Within the Shadow Cabinet, Mr Cook was its most outspoken critic of Mr Blair's determination to replace the clause. His conversion, to be set out in a keynote speech in Westminster, will boost the Labour leader's mission while coming as a blow to the left, who have traditionally viewed Mr Cook as their standard-bearer.
In the speech, he will admit he was initially opposed to the change but has now come round to the view that it is very much needed, and will highlight what he now accepts are "many curious omissions" from the clause, including equality, solidarity, demo cracy and social justice.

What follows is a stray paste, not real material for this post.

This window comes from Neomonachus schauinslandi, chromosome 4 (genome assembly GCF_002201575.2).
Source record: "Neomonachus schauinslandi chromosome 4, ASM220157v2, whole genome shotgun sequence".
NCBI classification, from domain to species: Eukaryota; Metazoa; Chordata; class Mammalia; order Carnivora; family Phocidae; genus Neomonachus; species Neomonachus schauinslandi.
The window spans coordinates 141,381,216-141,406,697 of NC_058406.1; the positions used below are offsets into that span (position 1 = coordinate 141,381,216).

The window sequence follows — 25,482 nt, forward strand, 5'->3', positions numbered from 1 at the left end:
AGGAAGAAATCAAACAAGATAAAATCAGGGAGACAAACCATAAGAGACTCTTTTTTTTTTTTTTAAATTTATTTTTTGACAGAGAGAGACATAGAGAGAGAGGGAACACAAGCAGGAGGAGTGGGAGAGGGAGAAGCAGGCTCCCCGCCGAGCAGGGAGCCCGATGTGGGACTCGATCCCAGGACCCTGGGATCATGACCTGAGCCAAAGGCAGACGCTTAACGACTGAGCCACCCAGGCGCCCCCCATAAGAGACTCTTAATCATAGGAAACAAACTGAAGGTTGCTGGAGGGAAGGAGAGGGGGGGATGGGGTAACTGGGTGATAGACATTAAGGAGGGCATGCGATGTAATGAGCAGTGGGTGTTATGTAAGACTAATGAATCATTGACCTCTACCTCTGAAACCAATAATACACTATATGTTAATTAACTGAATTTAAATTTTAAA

Mr Cook will say that Sidney Webb, author of the clause in 1918, would be amazed if he came back now and found it unchanged.
He will go on to remark that that "public ownership is not the sole objective of socialism" and Clause IV should not be "pickled in vinegar". Labour's ideology rests not on state ownership but on social solidarity, he will declare.Reuse content